Jeremiah 17:7-8 (ESV) 7 "Blessed is the man who trusts in the Lord, whose trust is the Lord. 8 He is like a tree planted by water, that sends out its roots by the stream, and does not fear when heat comes, for its leaves remain green, and is not anxious in the year of drought, for it does not cease to bear fruit."

Merry Christmas!

Wednesday, December 15, 2010

Yesterday, and the Day Before

So, as I hinted at yesterday, this last Monday we took a trip into the forest to find, cut down, and bring home our Christmas tree. It's become a bit of a Christmas tradition in our family.
[Some of these pictures were just taken with my phone, so please forgive the lack of quality]

There was a fair bit of snow, so it was a lot of fun driving in.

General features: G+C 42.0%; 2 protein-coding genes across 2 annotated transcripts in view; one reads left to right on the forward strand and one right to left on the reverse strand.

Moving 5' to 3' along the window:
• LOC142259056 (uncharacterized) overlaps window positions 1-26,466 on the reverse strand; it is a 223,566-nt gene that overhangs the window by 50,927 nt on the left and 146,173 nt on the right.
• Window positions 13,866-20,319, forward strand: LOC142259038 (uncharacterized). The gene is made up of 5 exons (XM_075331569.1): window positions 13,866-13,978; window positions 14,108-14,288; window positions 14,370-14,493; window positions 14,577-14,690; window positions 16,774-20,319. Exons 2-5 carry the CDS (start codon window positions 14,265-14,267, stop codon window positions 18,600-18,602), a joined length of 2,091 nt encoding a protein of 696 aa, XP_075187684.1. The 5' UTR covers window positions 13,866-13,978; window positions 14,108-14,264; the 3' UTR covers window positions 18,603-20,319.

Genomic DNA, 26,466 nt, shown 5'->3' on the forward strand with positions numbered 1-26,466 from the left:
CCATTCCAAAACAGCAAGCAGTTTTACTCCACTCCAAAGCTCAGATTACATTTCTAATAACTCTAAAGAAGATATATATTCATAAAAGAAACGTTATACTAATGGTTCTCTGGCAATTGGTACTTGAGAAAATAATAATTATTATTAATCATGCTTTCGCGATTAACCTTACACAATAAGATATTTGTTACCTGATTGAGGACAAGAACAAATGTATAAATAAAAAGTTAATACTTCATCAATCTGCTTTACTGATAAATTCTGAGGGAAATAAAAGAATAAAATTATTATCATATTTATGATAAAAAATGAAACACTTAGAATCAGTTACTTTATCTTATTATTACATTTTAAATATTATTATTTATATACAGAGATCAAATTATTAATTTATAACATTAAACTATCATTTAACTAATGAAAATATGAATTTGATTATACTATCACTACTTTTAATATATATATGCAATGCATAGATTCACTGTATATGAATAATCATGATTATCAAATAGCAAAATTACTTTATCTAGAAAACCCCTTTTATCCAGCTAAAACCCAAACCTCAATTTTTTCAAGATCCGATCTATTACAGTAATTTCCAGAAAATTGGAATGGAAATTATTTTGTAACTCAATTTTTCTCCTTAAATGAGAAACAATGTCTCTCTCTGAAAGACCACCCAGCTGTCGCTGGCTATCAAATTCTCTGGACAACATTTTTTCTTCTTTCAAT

It was a beautiful day. The temperature was about -10*C and not much for wind; a great day for a walk in the woods.

Unfortunately, Juanita caught the flu the night before so she couldn't come. Fortunately, Auntie Jess was willing to carry Luke around so he could still come on his first tree run.
We found our tree...
... strapped it on the Jeep...
... set it up at home...
... and then, yesterday, we decorated it.

It was a great day to spend in God's amazing creation with good friends and family!

And yes, this is a picture of a Jeep pulling a Ford up a hill! ;)

Tuesday, December 14, 2010

Wednesday, December 8, 2010

I found a Unicorn!

Yup, I found a unicorn... in the BIBLE!

Well, sort of.

I've been reading through the Psalms for my regular devotions, and to mix it up I've been reading them in the Septuagint (LXX); yes, I'm on a bit of a LXX kick.

Anyway, just yesterday I was reading through the famous Ps 22 when I bumped right into a unicorn. Needless to say, neither of us were expecting it, but neither me nor the unicorn were hurt in any way, so I think we're all good.